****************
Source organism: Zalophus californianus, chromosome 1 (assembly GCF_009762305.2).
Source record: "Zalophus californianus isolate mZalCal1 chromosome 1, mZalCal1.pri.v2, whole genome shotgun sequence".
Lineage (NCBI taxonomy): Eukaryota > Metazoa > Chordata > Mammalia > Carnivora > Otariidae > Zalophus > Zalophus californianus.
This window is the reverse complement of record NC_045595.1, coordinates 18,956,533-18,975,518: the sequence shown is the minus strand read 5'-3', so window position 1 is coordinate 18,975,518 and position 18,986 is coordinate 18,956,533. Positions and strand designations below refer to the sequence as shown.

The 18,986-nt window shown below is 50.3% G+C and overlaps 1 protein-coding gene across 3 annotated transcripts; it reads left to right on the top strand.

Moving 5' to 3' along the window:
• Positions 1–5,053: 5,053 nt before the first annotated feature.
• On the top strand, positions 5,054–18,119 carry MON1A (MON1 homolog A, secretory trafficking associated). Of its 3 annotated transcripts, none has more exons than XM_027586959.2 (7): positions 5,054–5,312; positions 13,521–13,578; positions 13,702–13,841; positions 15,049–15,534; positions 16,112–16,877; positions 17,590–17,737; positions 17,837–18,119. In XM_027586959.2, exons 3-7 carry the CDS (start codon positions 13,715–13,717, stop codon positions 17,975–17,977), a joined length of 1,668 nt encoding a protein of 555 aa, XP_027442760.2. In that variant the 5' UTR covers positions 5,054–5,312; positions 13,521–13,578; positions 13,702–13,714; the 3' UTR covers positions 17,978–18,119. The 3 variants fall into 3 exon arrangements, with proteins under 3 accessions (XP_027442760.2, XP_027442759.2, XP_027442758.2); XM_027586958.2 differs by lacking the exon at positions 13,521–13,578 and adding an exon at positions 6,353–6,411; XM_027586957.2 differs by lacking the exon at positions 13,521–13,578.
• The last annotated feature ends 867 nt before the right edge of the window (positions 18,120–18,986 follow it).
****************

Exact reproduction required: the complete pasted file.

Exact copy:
Source organism: Zalophus californianus, chromosome 1 (assembly GCF_009762305.2).
Source record: "Zalophus californianus isolate mZalCal1 chromosome 1, mZalCal1.pri.v2, whole genome shotgun sequence".
Lineage (NCBI taxonomy): Eukaryota > Metazoa > Chordata > Mammalia > Carnivora > Otariidae > Zalophus > Zalophus californianus.
This window is the reverse complement of record NC_045595.1, coordinates 18,956,533-18,975,518: the sequence shown is the minus strand read 5'-3', so window position 1 is coordinate 18,975,518 and position 18,986 is coordinate 18,956,533. Positions and strand designations below refer to the sequence as shown.

The 18,986-nt window shown below is 50.3% G+C and overlaps 1 protein-coding gene across 3 annotated transcripts; it reads left to right on the top strand.

Moving 5' to 3' along the window:
• Positions 1–5,053: 5,053 nt before the first annotated feature.
• On the top strand, positions 5,054–18,119 carry MON1A (MON1 homolog A, secretory trafficking associated). Of its 3 annotated transcripts, none has more exons than XM_027586959.2 (7): positions 5,054–5,312; positions 13,521–13,578; positions 13,702–13,841; positions 15,049–15,534; positions 16,112–16,877; positions 17,590–17,737; positions 17,837–18,119. In XM_027586959.2, exons 3-7 carry the CDS (start codon positions 13,715–13,717, stop codon positions 17,975–17,977), a joined length of 1,668 nt encoding a protein of 555 aa, XP_027442760.2. In that variant the 5' UTR covers positions 5,054–5,312; positions 13,521–13,578; positions 13,702–13,714; the 3' UTR covers positions 17,978–18,119. The 3 variants fall into 3 exon arrangements, with proteins under 3 accessions (XP_027442760.2, XP_027442759.2, XP_027442758.2); XM_027586958.2 differs by lacking the exon at positions 13,521–13,578 and adding an exon at positions 6,353–6,411; XM_027586957.2 differs by lacking the exon at positions 13,521–13,578.
• The last annotated feature ends 867 nt before the right edge of the window (positions 18,120–18,986 follow it).